Song of the South Gets Nationwide Exposure

Article excerpt

WHEN I WAS growing up as one, white Southerners did not have the best reputation with the rest of the country.

Among other things, white Southerners had used our social institutions - laws, schools, churches - to strip black Southerners of basic human and civil rights. Our best-known white political leaders tended to meet challenges to the old order with snarling police dogs, fire hoses and billy clubs.

That image of the South, of white Southerners, of white Southern political leaders was battered into the nation's awareness 30 years ago this week, when television showed cops beating the hell out of civil rights marchers at the Edmund Pettus Bridge in Selma, Ala. The image had consequences.

On one hand, it gave President Lyndon Johnson the gumption to send in federal troops to protect the marchers and Congress the backbone to pass the Voting Right Act. It drove a stake through Jim Crow's heart and changed a good many things about the South, if not everything. On the other hand, the image gave the rest of the country a smug sense of self-righteousness about racism - Lord knows, it couldn't exist in Boston, Chicago, St. Louis.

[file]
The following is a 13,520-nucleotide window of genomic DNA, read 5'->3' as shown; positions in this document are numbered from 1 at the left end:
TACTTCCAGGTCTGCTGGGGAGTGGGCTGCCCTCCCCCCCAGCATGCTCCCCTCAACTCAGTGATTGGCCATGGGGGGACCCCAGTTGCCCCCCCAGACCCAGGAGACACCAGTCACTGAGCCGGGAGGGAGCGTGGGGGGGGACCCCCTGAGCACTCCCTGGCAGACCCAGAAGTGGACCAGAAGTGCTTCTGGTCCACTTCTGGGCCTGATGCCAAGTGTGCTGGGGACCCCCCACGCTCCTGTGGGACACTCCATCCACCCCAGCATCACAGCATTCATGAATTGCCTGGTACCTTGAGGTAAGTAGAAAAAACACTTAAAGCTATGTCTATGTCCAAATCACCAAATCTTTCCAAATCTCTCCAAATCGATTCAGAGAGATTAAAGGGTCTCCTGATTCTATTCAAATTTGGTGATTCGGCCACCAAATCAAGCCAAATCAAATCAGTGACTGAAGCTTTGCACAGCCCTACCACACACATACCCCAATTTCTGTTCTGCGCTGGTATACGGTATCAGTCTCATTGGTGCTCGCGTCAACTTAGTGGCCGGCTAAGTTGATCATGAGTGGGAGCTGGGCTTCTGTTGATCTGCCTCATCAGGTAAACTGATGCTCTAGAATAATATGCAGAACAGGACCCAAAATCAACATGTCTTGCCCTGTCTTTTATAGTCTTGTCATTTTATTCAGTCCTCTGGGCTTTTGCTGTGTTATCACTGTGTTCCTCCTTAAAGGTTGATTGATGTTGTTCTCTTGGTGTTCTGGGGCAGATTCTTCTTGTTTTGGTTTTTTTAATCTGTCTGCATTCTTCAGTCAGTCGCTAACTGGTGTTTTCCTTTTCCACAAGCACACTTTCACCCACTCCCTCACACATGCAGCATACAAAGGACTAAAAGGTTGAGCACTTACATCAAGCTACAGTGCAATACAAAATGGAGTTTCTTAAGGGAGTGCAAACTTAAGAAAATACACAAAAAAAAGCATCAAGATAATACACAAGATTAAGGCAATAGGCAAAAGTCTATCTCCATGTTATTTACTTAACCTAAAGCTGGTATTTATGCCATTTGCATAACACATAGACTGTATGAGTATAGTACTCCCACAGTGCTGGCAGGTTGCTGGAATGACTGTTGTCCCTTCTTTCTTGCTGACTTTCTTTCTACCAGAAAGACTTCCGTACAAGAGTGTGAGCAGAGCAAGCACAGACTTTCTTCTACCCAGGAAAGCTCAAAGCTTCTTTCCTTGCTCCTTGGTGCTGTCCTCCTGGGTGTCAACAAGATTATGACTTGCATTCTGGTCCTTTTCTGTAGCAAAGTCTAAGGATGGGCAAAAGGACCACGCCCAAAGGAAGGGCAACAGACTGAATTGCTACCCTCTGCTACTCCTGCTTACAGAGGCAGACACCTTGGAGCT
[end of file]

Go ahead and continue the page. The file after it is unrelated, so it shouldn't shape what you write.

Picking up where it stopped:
Most of us can see clearly the evidence of stereotypes we despise; we're blind to those we embrace. And the image also created white Southerners' reputation, and a Southern accent, for example, became shorthand for bigotry, ignorance and stupidity.

Now, though, something else is happening. You might have noticed that, lately, a lot of our national political talk is in Southern voices, if not accents. President Bill Clinton and Vice President Al Gore are from Arkansas and Tennessee. Sens. Phil Gramm of Texas and Lamar Alexander of Tennessee are trying to become president. Then there's the House Leadership - Speaker Newt Gingrich of Georgia; Majority Leader Dick Armey of Texas; Majority Whip Tom DeLay, another Texan.

They are not "warmed-over" George Wallaces, as Merle Black, political scholar at Emory University in Atlanta, puts it. Merle and his twin brother, Earl, of Rice University in Houston, are experts on Southern politics. They also see this rise of Southerners as striking.

It comes, they say, from many things: a generational change since the Selma march, a population shift from the old Rust Belt states to the South, the ideological appeal of the Republican Party. …